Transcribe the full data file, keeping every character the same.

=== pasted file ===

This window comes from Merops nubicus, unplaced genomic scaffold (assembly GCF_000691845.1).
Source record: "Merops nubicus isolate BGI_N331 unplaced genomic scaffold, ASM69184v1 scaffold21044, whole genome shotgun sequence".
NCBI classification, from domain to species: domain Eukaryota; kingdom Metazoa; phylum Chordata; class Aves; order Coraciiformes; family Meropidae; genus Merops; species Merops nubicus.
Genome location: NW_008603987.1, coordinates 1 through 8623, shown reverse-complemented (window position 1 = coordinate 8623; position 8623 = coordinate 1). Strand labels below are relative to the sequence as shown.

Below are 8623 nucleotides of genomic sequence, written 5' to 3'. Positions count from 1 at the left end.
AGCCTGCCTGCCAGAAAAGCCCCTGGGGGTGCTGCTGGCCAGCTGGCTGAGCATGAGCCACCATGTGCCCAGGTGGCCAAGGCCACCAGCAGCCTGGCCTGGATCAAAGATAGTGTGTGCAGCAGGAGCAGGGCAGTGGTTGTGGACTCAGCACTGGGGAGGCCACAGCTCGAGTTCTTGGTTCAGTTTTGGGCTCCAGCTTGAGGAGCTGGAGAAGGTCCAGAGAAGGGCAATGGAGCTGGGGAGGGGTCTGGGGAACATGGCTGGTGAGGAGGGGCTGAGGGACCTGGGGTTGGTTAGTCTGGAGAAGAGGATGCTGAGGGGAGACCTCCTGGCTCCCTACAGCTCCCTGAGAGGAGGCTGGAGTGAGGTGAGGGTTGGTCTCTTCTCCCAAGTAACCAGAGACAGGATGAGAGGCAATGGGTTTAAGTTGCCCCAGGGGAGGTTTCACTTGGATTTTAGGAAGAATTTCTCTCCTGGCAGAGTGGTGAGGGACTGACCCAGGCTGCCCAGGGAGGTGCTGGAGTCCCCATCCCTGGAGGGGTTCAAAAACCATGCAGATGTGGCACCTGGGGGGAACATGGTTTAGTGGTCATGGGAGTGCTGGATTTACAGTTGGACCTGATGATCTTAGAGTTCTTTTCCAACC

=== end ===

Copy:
This window comes from Merops nubicus, unplaced genomic scaffold (assembly GCF_000691845.1).
Source record: "Merops nubicus isolate BGI_N331 unplaced genomic scaffold, ASM69184v1 scaffold21044, whole genome shotgun sequence".
NCBI classification, from domain to species: domain Eukaryota; kingdom Metazoa; phylum Chordata; class Aves; order Coraciiformes; family Meropidae; genus Merops; species Merops nubicus.
Genome location: NW_008603987.1, coordinates 1 through 8623, shown reverse-complemented (window position 1 = coordinate 8623; position 8623 = coordinate 1). Strand labels below are relative to the sequence as shown.

Below are 8623 nucleotides of genomic sequence, written 5' to 3'. Positions count from 1 at the left end.
AGCCTGCCTGCCAGAAAAGCCCCTGGGGGTGCTGCTGGCCAGCTGGCTGAGCATGAGCCACCATGTGCCCAGGTGGCCAAGGCCACCAGCAGCCTGGCCTGGATCAAAGATAGTGTGTGCAGCAGGAGCAGGGCAGTGGTTGTGGACTCAGCACTGGGGAGGCCACAGCTCGAGTTCTTGGTTCAGTTTTGGGCTCCAGCTTGAGGAGCTGGAGAAGGTCCAGAGAAGGGCAATGGAGCTGGGGAGGGGTCTGGGGAACATGGCTGGTGAGGAGGGGCTGAGGGACCTGGGGTTGGTTAGTCTGGAGAAGAGGATGCTGAGGGGAGACCTCCTGGCTCCCTACAGCTCCCTGAGAGGAGGCTGGAGTGAGGTGAGGGTTGGTCTCTTCTCCCAAGTAACCAGAGACAGGATGAGAGGCAATGGGTTTAAGTTGCCCCAGGGGAGGTTTCACTTGGATTTTAGGAAGAATTTCTCTCCTGGCAGAGTGGTGAGGGACTGACCCAGGCTGCCCAGGGAGGTGCTGGAGTCCCCATCCCTGGAGGGGTTCAAAAACCATGCAGATGTGGCACCTGGGGGGAACATGGTTTAGTGGTCATGGGAGTGCTGGATTTACAGTTGGACCTGATGATCTTAGAGTTCTTTTCCAACC